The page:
Growth hormone (GH) is a major regulatory factor for overall body growth as evidenced by the height extremes in people with abnormal circulating GH levels or GH receptor (GHR) disruptions. GH also affects metabolism, cardiac and immune function, mental agility and aging. Currently, GH is being used therapeutically for a variety of clinical conditions including promotion of growth in short statured children, treatment of adults with GH deficiency and HIV-associated wasting. To help reveal previous unrecognized functions of GH, better understand the known functions of GH, and avoid adverse consequences that are often associated with exogenous GH administration, careful delineation of the molecular mechanisms whereby GH induces its diverse effects is needed. GH is a peptide hormone that is secreted into the circulation by the anterior pituitary and acts upon various target tissues expressing GHR. GH binding of GHR activates the tyrosine kinase Janus kinase 2 (JAK2), thus initiating a multitude of signaling cascades that result in a variety of biological responses including cellular proliferation, differentiation and migration, prevention of apoptosis, cytoskeletal reorganization and regulation of metabolic pathways. A number of signaling proteins and pathways activated by GH have been identified, including JAKs, signal transducers and activators of transcription (Stats), the mitogen activated protein kinase (MAPK) pathway, and the phosphatidylinositol 3'-kinase (PI3K) pathway. Although these signal transduction pathways have been well characterized, the manner by which GH activates these pathways, the downstream signals induced by these pathways, and the cross-talk with other pathways are not completely understood. Recent findings have added vital information to our understanding of these downstream signals induced by GH and mechanisms that terminate GH signaling, and identified new GH signaling proteins and pathways. This review will highlight some of these findings, many of which are unexpected and some of which challenge previously held beliefs about the mechanisms of GH signaling.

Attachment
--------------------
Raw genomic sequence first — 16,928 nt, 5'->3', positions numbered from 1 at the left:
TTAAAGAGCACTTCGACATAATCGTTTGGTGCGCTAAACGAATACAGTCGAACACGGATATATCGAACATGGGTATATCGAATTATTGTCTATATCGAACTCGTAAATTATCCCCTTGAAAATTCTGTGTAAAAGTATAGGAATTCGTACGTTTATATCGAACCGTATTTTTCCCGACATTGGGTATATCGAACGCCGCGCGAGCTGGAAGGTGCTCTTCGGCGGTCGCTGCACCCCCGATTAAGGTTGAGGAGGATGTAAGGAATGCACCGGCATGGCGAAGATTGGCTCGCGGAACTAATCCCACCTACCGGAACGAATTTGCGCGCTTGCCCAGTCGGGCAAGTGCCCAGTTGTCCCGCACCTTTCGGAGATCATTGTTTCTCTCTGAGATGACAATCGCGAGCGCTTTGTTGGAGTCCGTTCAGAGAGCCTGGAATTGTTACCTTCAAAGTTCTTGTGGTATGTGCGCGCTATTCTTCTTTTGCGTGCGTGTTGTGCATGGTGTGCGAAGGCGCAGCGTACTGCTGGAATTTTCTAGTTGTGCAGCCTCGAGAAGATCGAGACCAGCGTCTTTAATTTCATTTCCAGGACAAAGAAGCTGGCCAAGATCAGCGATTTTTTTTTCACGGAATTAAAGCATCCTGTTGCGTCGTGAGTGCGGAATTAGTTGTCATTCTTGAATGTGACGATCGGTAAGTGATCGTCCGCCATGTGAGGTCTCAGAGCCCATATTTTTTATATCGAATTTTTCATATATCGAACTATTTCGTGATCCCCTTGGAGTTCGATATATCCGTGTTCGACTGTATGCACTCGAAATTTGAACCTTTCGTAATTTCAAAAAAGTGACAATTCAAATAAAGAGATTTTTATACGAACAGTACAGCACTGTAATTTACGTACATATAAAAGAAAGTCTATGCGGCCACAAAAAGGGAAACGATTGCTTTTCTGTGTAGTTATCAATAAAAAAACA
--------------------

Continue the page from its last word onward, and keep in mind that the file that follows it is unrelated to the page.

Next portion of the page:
Author and article information

                Ther Clin Risk Manag
                Ther Clin Risk Manag
                Therapeutics and Clinical Risk Management
                16 March 2022
                : 18
                : 113-124
                [1 ]Department of Children Genetics and Endocrinology and Metabolism, Chengdu Women and Children Center Hospital , Chengdu, Sichuan, 610074, People’s Republic of China
                Author notes
                Correspondence: Xinran Cheng Department of Children Genetics and Endocrinology and Metabolism, Chengdu Women and Children Center Hospital , No. 1617, Riyue Avenue, Qingyang District, Chengdu, Sichuan, 610074, People’s Republic of China Tel +86 28 6186 6142 Fax +86 28 6186 6197 Email cheng_xr23@outlook.com
                © 2022 Gou et al.

                This work is published and licensed by Dove Medical Press Limited. The full terms of this license are available at https://www.dovepress.com/terms.php and incorporate the Creative Commons Attribution – Non Commercial (unported, v3.0) License ( http://creativecommons.org/licenses/by-nc/3.0/). By accessing the work you hereby accept the Terms. Non-commercial uses of the work are permitted without any further permission from Dove Medical Press Limited, provided the work is properly attributed. For permission for commercial use of this work, please see paragraphs 4.2 and 5 of our Terms ( https://www.dovepress.com/terms.php).

                : 28 October 2021
                : 07 December 2021
                Page count
                Figures: 4, Tables: 10, References: 32, Pages: 12
                Funded by: Sichuan Province Science and Technology Program;
                Sichuan Province Science and Technology Program Funded Project: Mobile Internet Service Platform for Children’s Genetic Metabolic Disease Screening, Diagnosis and Treatment and Referral (2019JDPT0034).
                Original Research

                growth hormone deficiency,idiopathic short stature,recombinant human growth hormone,efficacy evaluation,multivariate analysis